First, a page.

Can a lay brother in one of the many orders get married? or is it just for laymen? Or am I confused and laymen and lay brothers are the same thing?
Lay brothers are men who have joined one of the monastic Orders and have not received ordination (many will never be ordained and remain life-long and important members of their Order as lay brothers); as long as they are members of their respective Orders they may not marry. There are also laymen who may join an Order as a Secular or Third Order member; these men (and likewise women who join such an Order) are free to be married or to marry.
Perhaps Br. JREducation will chime in to give you a fuller picture.
I’m not JR but I’ll pinch-hit for him in case he’s busy elsewhere.
What you say is essentially correct, although ‘monastic’ is not really the appropriate term here because it specifically applies to male religious who are monks; I’m also a lay brother, but I belong to a mendicant order - which is to say, I’m a friar, not a monk - and it would also be possible to be a lay brother in other kinds of religious institutes. But you’re quite right in pointing out that lay brothers are often non-ordained members of a religious institute that also includes ordained members. Ordination is the only difference between them, and otherwise they take the same vows, including lifelong chastity.
It depends upon the way that particular order defines a lay brother. A man who enters consecrated religious life as a brother, friar, monk (depending on the order) takes vows of chastity, poverty and obedience, so no, he may not marry. Nor may a married man who still has responsibility for wife and minor children be accepted as a candidate for that order. If he is not ordained, he is usually called a brother, and like a religious sister he is a lay person. If he is ordained he is also a priest even if the members of his order call each other “brother.”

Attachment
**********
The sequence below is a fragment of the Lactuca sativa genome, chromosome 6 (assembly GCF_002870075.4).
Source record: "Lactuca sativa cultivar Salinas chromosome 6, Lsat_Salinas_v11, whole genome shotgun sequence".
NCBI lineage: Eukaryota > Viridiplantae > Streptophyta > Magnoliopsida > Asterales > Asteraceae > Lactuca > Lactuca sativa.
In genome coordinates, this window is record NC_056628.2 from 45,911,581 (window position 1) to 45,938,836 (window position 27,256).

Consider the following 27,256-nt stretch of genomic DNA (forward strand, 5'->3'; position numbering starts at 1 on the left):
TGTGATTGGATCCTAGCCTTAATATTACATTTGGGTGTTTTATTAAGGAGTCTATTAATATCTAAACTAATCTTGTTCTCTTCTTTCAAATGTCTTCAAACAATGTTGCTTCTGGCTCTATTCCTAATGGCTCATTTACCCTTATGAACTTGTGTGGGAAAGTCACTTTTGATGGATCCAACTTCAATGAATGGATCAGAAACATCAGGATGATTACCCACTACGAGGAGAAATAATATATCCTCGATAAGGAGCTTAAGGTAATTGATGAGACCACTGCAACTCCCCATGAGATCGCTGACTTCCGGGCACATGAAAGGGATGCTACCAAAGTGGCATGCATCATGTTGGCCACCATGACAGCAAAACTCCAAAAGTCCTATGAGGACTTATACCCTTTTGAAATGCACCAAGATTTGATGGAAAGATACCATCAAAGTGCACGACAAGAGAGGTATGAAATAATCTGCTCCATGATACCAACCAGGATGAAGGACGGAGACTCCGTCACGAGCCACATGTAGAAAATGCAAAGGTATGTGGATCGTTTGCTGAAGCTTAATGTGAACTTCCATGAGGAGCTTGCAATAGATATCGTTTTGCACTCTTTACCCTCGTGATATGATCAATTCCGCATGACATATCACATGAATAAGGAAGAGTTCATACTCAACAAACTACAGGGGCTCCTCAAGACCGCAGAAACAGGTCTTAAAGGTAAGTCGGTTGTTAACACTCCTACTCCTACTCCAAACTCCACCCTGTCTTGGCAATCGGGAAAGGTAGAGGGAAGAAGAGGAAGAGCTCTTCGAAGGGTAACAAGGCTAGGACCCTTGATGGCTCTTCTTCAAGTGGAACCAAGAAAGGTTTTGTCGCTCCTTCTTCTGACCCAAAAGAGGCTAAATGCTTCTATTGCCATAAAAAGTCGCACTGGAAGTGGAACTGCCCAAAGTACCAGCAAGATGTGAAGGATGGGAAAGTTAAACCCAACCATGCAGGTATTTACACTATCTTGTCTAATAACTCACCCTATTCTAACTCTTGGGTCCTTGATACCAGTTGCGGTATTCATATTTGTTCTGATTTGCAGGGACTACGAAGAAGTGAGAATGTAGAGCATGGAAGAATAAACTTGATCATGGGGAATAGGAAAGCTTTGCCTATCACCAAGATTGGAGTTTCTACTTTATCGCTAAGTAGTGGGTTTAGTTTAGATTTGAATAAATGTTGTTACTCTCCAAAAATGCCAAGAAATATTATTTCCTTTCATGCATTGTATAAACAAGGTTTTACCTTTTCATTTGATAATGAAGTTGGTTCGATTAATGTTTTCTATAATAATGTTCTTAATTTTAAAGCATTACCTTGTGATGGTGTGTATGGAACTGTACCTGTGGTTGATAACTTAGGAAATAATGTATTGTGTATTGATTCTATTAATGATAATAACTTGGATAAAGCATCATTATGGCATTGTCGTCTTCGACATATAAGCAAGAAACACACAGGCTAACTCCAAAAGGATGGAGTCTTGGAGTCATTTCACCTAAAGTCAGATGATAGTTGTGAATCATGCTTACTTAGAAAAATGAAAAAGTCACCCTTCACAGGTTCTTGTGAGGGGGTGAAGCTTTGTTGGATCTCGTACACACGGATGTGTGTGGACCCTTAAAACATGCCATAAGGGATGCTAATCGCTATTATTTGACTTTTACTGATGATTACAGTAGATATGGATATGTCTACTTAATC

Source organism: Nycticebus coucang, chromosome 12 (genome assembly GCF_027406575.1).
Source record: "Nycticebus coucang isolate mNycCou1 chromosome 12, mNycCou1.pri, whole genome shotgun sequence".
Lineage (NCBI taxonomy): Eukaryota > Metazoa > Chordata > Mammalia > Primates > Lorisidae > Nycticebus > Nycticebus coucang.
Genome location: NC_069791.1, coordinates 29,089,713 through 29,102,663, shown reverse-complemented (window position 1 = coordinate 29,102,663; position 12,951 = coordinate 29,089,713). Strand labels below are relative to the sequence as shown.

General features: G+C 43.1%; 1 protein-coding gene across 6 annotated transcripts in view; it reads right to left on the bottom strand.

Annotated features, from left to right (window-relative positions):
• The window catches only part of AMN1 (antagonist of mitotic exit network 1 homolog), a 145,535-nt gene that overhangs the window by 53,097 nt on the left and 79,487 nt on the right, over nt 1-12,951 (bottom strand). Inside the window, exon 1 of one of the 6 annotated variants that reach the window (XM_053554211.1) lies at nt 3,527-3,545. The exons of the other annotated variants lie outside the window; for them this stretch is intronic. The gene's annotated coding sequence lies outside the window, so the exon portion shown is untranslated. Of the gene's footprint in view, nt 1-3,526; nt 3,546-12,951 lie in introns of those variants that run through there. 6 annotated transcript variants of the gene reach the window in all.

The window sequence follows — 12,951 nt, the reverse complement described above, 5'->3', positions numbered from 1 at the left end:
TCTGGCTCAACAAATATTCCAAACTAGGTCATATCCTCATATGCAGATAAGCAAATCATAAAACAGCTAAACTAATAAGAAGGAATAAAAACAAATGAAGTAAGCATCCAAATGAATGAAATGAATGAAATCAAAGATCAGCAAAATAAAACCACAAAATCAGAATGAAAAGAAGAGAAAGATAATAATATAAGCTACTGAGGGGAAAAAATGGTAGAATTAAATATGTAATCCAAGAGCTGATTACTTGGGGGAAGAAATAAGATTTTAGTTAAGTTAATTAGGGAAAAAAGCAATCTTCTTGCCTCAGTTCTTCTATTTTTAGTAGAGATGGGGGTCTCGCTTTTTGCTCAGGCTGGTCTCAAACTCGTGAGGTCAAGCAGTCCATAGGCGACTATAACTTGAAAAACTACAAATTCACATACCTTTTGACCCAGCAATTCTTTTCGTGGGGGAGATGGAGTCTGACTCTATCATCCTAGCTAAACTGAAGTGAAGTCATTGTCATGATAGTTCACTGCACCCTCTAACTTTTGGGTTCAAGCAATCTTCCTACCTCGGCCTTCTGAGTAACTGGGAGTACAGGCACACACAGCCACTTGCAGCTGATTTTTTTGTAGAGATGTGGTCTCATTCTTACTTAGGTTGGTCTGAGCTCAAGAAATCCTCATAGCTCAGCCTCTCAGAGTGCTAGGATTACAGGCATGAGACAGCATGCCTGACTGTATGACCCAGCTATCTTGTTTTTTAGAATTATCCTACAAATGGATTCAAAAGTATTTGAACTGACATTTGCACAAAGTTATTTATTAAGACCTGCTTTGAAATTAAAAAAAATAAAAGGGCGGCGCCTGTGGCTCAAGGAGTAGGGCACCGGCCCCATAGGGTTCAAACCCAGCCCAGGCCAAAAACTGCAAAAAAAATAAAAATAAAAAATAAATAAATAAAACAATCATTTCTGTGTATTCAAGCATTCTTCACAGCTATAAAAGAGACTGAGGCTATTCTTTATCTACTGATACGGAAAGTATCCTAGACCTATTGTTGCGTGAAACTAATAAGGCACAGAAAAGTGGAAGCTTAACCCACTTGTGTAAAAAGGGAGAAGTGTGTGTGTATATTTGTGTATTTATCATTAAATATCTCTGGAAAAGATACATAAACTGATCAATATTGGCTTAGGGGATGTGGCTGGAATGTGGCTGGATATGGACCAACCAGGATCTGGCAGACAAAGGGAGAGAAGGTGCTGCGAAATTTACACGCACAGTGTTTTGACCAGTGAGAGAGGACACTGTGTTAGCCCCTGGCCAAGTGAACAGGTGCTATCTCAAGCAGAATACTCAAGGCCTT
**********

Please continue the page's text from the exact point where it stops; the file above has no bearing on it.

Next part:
If you are speaking of lay associates of various religious orders, such as Secular Franciscans or Benedictine Oblates, these are lay men and women who live in the world, many are married with children, and work in any job in the world, but associate with the monastery for their spiritual formation and direction, and often assist the monks or sisters in their ministries.
Some Religious Orders have “Lay Associates” (such as Oblates) instead of “Third Orders”. Some Religious Orders have only a “Third Order”, such as the Carmelites. Others have a “Third Order Regular” and a “Third Order Secular”, such as the Franciscans.
“Lay Associates” are an association founded hundreds of years after the original Order. Third Orders usually were founded by the original founder of the Order, as is the case of St. Francis. They are true Religious Orders as Pope Paul said when he approved the Rule for the SFO. “Lay Associates” are not.
Thank you for that clarification, Br. Mike.
And the Discalced Carmelites use the term “Secular Discalced Carmelites” to designate the Third Order, and the Carmelites of the Ancient Observance us “Lay Carmelites”.
Frances - (O.C.D.S.)
We also have “T.O. Carm” Third Order Carmelites. It becomes very confusing when you look at all the different Religious Orders, Religious Institutes, Lay Institutes, etc.
You are more than welcome. We Carmelites must stick together.
Thanks for answering guys, I would also like to mention that I’m interested in the Carmelites and their order.
not to be off topic, have you ever seen the blessed mother is dreams or Jesus?